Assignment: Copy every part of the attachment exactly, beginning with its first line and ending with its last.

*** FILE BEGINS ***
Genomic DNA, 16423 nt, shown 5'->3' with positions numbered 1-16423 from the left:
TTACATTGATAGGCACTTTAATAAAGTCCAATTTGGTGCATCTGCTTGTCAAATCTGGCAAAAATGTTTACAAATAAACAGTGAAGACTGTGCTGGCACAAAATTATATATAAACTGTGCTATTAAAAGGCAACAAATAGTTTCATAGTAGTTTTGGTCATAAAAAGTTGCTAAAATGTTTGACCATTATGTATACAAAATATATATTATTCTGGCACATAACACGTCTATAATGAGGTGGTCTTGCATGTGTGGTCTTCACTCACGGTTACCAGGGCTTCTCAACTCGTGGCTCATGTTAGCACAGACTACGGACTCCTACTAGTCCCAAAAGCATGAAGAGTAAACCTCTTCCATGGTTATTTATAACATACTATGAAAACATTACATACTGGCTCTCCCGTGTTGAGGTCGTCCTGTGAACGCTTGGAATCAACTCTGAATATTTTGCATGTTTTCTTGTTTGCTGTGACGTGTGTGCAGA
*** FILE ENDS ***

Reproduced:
Genomic DNA, 16423 nt, shown 5'->3' with positions numbered 1-16423 from the left:
TTACATTGATAGGCACTTTAATAAAGTCCAATTTGGTGCATCTGCTTGTCAAATCTGGCAAAAATGTTTACAAATAAACAGTGAAGACTGTGCTGGCACAAAATTATATATAAACTGTGCTATTAAAAGGCAACAAATAGTTTCATAGTAGTTTTGGTCATAAAAAGTTGCTAAAATGTTTGACCATTATGTATACAAAATATATATTATTCTGGCACATAACACGTCTATAATGAGGTGGTCTTGCATGTGTGGTCTTCACTCACGGTTACCAGGGCTTCTCAACTCGTGGCTCATGTTAGCACAGACTACGGACTCCTACTAGTCCCAAAAGCATGAAGAGTAAACCTCTTCCATGGTTATTTATAACATACTATGAAAACATTACATACTGGCTCTCCCGTGTTGAGGTCGTCCTGTGAACGCTTGGAATCAACTCTGAATATTTTGCATGTTTTCTTGTTTGCTGTGACGTGTGTGCAGA